• Political Animal (Steve Benen, Washington Monthly) First, Penn characterizes "independents" as a relatively cohesive group of like-minded centrists, turned off by liberal Dems and conservative Republicans. That's both lazy and wrong, as has been made clear over and over again.
  • British elections: Why U.S. should care (By John Avlon, Special to CNN)

Friday, May 07, 2010



Friday, April 30, 2010

Randy Miller, Utah League of Independent Voters: Why I Became an Independent

by Randy Miller

Well, I was born that way. We all were. Partisanship, like its cousin Prejudice, is learned.

I was 20 years old serving as a Mormon missionary in North Dakota when Ross Perot ran for (and nearly won) President of the United States. I did not vote that year. Missionaries are discouraged from watching television and from discussing politics. I didn't know you needed to register to vote, the constitution doesn't stipulate this. I'm certain I would not have successfully navigated the bureaucracy of absentee voting.

I grew up in a seemingly conservative suburb of Salt Lake City, Utah. Without knowing any better, I bought into GOP party loyalty and castigating all 'non-conservative' ideas and figures. I even exercised that most holy and reverent conservative duty -- I joined the Army (National Guard). I served just short of 10 years in the National Guard culminating with a one year tour in Iraq.

I was sitting in the chow hall one afternoon while CNN droned in the background. I caught a comment from Defense Secretary Don Rumsfeld that he had given commanders on the ground everything they had asked for. I about choked on my food. Without going into details, I knew right away there was an enormous disconnect between reality and the Pentagon.

In the adjustment months after the deployment, I learned that the Pentagon disconnect was more likely a criminal deception by Bush, Cheney, Rumsfeld and others. I learned that General Officers were resigning and speaking out but that the corporate media was not covering this actual news.

I started looking for ways to channel my frustration and anger and energies. I looked at Iraq Veterans Against War. I was angry with the Republican Party. I was not a Democrat and didn't want to go down that road, it didn't seem like it would produce results. I found a website which now redirects to I don't remember what the hook was but I signed up for their newsletter 'Talk/Talk'.

In September 2008 I invited all candidates on my ballot for Governor on down to state legislature into my home for a meet the candidates night. (By the way, never do this unless you want to run for office someday. Everyone I know who has done this has later run for public office.;)) I printed up a flyer to distribute in the neighborhood. That is my earliest recollection of the term Utah League of independent Voters. CUIP contacted me on a regular basis, usually for fundraising mixed in with invitations to come on their national conference call. I think I donated $25 or something on one of their fundraising calls. The economy steadily declined for my industry and I didn't have the means to donate on subsequent requests, but I remember indicating on 2 occassions that I would be willing to donate some time to their local affiliate if they could put me in touch with them. I had time to give but not much money. Turns out I was the only local affiliate.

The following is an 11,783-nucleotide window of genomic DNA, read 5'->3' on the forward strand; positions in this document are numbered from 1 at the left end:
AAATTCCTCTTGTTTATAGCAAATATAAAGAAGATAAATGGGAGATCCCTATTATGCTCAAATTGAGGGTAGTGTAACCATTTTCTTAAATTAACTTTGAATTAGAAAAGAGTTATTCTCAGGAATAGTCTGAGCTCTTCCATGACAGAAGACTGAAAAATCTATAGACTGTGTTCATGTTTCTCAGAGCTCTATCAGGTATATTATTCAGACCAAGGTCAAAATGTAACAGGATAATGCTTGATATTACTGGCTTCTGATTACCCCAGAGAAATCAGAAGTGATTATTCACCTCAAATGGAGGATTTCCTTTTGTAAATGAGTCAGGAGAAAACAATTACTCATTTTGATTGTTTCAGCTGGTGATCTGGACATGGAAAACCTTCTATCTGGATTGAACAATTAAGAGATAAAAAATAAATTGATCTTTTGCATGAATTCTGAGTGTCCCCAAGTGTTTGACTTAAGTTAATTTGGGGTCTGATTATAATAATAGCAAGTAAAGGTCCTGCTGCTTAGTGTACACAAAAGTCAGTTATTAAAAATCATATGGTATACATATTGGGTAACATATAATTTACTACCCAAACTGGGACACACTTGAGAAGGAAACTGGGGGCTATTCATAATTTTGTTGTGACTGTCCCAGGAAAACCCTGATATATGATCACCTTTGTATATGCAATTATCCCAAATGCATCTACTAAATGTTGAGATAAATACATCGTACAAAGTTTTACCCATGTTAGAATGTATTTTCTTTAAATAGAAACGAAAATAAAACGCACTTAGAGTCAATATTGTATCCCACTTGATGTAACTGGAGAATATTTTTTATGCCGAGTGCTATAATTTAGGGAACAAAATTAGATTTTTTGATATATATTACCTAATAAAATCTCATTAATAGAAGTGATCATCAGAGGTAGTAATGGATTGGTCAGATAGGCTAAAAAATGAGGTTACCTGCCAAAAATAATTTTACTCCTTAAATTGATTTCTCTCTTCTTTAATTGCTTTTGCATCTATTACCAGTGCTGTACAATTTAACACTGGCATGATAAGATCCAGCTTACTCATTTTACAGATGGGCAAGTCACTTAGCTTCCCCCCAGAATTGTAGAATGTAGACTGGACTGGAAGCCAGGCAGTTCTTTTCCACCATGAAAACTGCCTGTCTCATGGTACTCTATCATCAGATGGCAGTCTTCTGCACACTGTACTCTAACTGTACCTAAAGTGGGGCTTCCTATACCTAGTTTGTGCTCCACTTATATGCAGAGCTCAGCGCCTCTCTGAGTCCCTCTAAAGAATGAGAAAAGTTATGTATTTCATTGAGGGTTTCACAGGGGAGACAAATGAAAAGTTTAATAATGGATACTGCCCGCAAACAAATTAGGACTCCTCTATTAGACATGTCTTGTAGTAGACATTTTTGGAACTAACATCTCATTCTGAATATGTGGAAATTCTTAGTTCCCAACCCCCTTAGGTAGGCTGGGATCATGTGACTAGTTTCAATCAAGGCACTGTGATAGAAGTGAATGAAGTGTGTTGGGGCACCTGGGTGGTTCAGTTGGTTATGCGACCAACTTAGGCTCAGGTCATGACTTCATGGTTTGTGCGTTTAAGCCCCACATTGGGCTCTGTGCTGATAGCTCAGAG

Eventually those staff callers forwarded my info to Nancy Ross and Gwen Mandel--national organizers for CUIP and regular contact ensued with Nancy. They twisted my arm into attending the national conference for independents held in New York City in 2009. The conference was remarkable and the keynote presentation can be viewed here.

Why did I become and independent? Hopefully I've answered that question. Why am I an indie organizer? Talking to myself is ineffective I've found. Independent authors and figures like Joe Hill, Marcia Ford, Omar Ali, MLK, Ross Perot, Jackie Salit, Nancy Ross, Damon Eris, Lenora Fulani and many others are very compelling, that's why.

Randy Miller is the founder of the Utah League of Independent Voters. He is also a surveyor by trade, an Iraq veteran, a social media enthusiast. You can reach him at

You can hear Randy talking about these issues on BlogTalkRadio/Hankster Friday Nite Chat and YouTube Fair Boundaries - Utah Redistricting Initiative

Friday, January 08, 2010

What Does It Mean to be Independent? (Hint: No Machine Politics Here!)

What does it mean to be independent? Check out the dialog over at Donklephant (where yours truly is a guest blogger)... Gallup is saying more independents now identify as conservative and Dems feel the force... The Chicago Reader reveals that Independent Voters of Illinois is part of the Daley machine (no surprise there)... Repubs in R.I. move to close primaries to indies... Glenwood Springs CO Post Independent supports State Representative Kathleen Curry's new unaffiliated status, and Bertie Arnhols of Aurora UT NC (thanks to Richard Winger for this correction!) leaves the party to run for commissioner as unaffiliated.... And speaking of Utah -- It's Anybody's Game!


  • Former Republican candidate defects--Bertie Arnhols of Aurora is circulating a petition she hopes will allow her to run as an unaffiliated candidate for Beaufort County commissioner. (By JONATHAN CLAYBORNE, Washington Daily News)
  • Applauding Curry's decision (Post Independent, Glenwood Springs, CO Colorado)
  • Alone without a party, Rep. Curry hopes to remain effective (by Brent Gardner-Smith, Aspen Daily News) And Curry wants to reduce the length of time before an election that unaffiliated candidates have to declare their candidacy.